When Federal agents detained him at Chicago’s O’ Hare airport on October 3, just as he was to board a flight for Philadelphia, David Coleman Headley, a Pakistan-born American national of mixed parentage, would have experienced a sense of shock. Not just at his detention, but at what he had thought was an elaborate cover, strewn with codes and dead ends, being blown moments before he was about to set out on his most important journey.
At the end of a flight that would eventually take him to Pakistan, he would have met up with Illyas Kashmiri, a highly-wanted jihadi with a $ 50 million-reward on his head. This was a rendezvous Headley had been looking forward to with barely-controlled anticipation. He would have also met a senior Lashkar-e-Toiba leader, widely thought to be Sajid Mir, who looks after the Lashkar’s overseas operations, and had previously dispatched a French jihadi of Caribbean descent, Willy Brigitte, to target a nuclear plant in Australia in 2003. Mir is understood to have even met Richard Reid, the man who concealed explosives in his shoes in an attempt to set off a mid-air plane explosion. He failed, but the plot changed the rules of air travel drastically after that, with fliers being asked to take off their footwear thereon.
What Headley did not realise was that his terror links were by then fairly well known to FBI sleuths who were tracking him for more than a year. For, even while ensuring an elaborate cover, he had attracted the FBI’s attention for more than one reason. In 2006, he suddenly dropped his original name Daood Ghilani – given by his Pakistani father – to embrace one derived from the side of his American mother. Obviously, this was done to dodge the profiling that Muslims have been subjected to in the US after 9/11.
The identity feint failed because Headley, quite uncharacteristically for someone drafted for a high-value mission by leaders of Lashkar, left holes in the cover for the FBI to develop an interest in him. He had no job except the one that he pretended to be doing for First World Immigration Service, a concern owned by fellow Lashkar jihadi Tahawwur Hussain Rana. His home, in fact, even his cell phone, was leased in the name of deceased persons. And, for more than a year, Headley had frequently left his Chicago home to make multiple trips to Pakistan, India, UAE and various other countries in Europe. His flights to Pakistan and from India invariably went through the UAE.
Their surveillance soon convinced the FBI that the job with First World was a poor alibi as Headley hardly did any work for Rana’s concern . He travelled twice to Denmark to stake out the office of Danish newspaper Jyllands-Posten – which had enraged Muslims by publishing cartoons of Prophet Mohammad in 2005 – pretending to inquire how he was to place advertisements of a First World office planned in Copenhagen. A search of his luggage by the Customs and Border Patrol would reveal no documents needed to back up his claim of being on a genuine business trip.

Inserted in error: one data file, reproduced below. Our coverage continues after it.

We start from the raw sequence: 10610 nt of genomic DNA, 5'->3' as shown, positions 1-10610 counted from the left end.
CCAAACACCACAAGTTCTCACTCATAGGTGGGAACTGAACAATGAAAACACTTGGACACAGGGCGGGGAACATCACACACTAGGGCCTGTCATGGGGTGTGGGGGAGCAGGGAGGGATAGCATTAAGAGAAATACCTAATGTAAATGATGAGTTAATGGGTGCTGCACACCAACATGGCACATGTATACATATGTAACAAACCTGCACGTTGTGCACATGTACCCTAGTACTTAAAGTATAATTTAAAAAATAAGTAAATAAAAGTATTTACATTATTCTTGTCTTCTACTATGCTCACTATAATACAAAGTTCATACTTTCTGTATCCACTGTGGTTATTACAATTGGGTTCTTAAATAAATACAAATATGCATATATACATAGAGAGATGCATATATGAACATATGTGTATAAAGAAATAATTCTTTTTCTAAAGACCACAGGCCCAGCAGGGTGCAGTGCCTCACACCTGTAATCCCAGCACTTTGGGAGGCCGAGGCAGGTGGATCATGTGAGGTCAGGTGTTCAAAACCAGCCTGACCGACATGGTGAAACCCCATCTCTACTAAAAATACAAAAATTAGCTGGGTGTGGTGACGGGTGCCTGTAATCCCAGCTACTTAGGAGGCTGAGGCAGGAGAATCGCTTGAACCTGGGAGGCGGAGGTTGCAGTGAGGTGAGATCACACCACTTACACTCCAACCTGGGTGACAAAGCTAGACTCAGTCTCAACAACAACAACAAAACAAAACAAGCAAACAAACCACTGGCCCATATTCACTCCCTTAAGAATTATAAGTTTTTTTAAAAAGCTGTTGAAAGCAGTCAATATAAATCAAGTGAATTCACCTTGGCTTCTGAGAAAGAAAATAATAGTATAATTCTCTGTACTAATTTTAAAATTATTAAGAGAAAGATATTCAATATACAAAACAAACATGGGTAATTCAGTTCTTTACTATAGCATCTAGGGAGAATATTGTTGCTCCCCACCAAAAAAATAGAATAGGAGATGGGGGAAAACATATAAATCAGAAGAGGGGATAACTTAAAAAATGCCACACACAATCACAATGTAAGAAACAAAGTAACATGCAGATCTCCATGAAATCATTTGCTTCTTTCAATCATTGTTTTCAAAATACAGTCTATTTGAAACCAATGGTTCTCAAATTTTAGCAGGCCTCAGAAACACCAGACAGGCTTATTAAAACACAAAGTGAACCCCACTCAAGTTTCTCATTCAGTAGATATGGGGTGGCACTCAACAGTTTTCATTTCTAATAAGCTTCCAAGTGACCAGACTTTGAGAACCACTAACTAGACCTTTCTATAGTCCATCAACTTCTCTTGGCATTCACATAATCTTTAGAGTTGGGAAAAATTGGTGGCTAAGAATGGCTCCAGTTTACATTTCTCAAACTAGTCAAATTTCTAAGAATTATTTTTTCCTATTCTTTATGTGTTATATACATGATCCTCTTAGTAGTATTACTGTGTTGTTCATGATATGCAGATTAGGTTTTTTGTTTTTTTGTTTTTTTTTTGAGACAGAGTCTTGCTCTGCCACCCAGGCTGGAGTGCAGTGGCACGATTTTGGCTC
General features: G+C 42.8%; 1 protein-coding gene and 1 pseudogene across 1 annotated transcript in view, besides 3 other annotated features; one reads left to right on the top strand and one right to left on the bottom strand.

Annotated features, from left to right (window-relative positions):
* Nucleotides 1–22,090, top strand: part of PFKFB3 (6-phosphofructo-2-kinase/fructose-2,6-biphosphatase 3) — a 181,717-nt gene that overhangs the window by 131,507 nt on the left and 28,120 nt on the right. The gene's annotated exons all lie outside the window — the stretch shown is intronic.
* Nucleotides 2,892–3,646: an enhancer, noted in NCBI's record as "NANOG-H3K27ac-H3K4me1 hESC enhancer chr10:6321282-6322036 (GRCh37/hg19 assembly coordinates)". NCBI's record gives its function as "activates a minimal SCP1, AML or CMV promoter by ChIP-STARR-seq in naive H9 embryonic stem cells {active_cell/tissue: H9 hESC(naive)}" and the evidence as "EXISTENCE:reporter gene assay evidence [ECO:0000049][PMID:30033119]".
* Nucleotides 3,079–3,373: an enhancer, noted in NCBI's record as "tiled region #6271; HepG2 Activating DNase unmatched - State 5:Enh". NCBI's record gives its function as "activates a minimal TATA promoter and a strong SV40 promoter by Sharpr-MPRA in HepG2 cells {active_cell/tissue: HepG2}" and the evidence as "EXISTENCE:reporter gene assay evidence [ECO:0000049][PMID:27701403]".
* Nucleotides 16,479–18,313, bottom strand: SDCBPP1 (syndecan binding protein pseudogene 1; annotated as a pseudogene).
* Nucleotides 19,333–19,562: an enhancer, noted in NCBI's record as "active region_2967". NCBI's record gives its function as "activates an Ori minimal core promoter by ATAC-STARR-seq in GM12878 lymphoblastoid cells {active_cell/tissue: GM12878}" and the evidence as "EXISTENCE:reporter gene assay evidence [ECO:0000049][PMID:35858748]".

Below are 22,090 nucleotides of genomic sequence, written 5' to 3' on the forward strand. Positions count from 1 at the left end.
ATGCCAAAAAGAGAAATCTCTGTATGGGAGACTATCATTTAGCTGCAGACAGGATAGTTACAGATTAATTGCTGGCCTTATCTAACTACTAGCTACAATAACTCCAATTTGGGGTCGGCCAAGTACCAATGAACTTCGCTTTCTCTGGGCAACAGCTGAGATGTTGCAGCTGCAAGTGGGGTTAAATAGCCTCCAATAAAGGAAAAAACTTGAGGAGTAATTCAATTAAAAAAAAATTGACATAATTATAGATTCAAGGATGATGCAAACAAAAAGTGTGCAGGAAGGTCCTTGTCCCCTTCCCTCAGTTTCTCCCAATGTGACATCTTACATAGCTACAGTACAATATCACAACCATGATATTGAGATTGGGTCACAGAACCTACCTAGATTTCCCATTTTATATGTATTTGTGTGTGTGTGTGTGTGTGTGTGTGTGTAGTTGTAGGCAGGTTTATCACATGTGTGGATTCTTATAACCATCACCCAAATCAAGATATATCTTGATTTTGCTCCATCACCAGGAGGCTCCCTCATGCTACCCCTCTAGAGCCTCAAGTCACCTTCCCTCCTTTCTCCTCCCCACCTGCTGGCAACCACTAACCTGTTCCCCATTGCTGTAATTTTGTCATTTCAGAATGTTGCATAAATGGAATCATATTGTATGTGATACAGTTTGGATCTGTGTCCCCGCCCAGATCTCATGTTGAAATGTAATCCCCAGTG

Moreover, his multiple trips to Pakistan – a ‘radioactive’ entry on anyone’s passport in terror-wary Western capitals – would itself have deepened the FBI’s suspicions. These slip-ups and his contacts with Pakistan-based jihadis showed up in counter-terrorism intercepts that the FBI monitors so carefully, particularly telephone and email communication . Though Headley, Rana and their handlers used heavily-coded language, their allusions became apparent to operatives eavesdropping on the conversations. The references to “projects” (targets), “marriage” and “heart attack” (death of a militant), “investments” (targets), “business and action” (strikes), “doctor” (Rana or Kashmiri), and frequent use of the Islamic terms for reward (ajr), good deed (amal), oaths of allegiance (baaith) were dead giveaways.
Headley made optimum use of his English name and US passport, which helped dramatically lower his profile as a likely terrorist, while he was on the loose. His Caucasian appearance too helped a lot. On top of all this, his social skills allowed him to move into exclusive circles as his friendship with Rahul Bhatt would indicate. With all these advantages , plus his innate qualities as a meticulous planner, Headley became a key Lashkar operative for assaults on foreign targets. Before visiting the Jyllands Posten office, for instance, he had made a checklist of factors that would be vital for those launching an attack on the newspaper. The list he stored in his own email account mentioned “complete area coverage, counter surveillance (magic eye), lunch + coffee spots, security (armed?) zoom, foreman residence, entry and exist method in the house, uniform” .